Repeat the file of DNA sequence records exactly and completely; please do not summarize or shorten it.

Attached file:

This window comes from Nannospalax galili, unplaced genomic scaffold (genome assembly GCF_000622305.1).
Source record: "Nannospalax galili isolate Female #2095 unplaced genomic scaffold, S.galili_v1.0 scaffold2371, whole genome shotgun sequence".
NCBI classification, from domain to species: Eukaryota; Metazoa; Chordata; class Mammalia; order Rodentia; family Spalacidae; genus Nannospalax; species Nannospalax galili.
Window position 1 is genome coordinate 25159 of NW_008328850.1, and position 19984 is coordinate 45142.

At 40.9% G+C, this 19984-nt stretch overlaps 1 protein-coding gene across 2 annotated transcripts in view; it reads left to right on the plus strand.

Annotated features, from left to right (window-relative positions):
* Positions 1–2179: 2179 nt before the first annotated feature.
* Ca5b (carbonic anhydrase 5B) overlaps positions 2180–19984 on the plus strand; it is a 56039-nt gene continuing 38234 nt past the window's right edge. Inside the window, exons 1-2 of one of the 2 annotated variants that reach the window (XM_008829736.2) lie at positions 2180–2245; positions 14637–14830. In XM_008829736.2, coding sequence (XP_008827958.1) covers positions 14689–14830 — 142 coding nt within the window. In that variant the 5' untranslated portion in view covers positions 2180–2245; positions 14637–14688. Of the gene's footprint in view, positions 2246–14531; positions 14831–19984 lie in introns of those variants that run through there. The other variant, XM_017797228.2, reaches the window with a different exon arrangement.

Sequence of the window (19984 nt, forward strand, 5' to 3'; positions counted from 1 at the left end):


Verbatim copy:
This window comes from Nannospalax galili, unplaced genomic scaffold (genome assembly GCF_000622305.1).
Source record: "Nannospalax galili isolate Female #2095 unplaced genomic scaffold, S.galili_v1.0 scaffold2371, whole genome shotgun sequence".
NCBI classification, from domain to species: Eukaryota; Metazoa; Chordata; class Mammalia; order Rodentia; family Spalacidae; genus Nannospalax; species Nannospalax galili.
Window position 1 is genome coordinate 25159 of NW_008328850.1, and position 19984 is coordinate 45142.

At 40.9% G+C, this 19984-nt stretch overlaps 1 protein-coding gene across 2 annotated transcripts in view; it reads left to right on the plus strand.

Annotated features, from left to right (window-relative positions):
* Positions 1–2179: 2179 nt before the first annotated feature.
* Ca5b (carbonic anhydrase 5B) overlaps positions 2180–19984 on the plus strand; it is a 56039-nt gene continuing 38234 nt past the window's right edge. Inside the window, exons 1-2 of one of the 2 annotated variants that reach the window (XM_008829736.2) lie at positions 2180–2245; positions 14637–14830. In XM_008829736.2, coding sequence (XP_008827958.1) covers positions 14689–14830 — 142 coding nt within the window. In that variant the 5' untranslated portion in view covers positions 2180–2245; positions 14637–14688. Of the gene's footprint in view, positions 2246–14531; positions 14831–19984 lie in introns of those variants that run through there. The other variant, XM_017797228.2, reaches the window with a different exon arrangement.

Sequence of the window (19984 nt, forward strand, 5' to 3'; positions counted from 1 at the left end):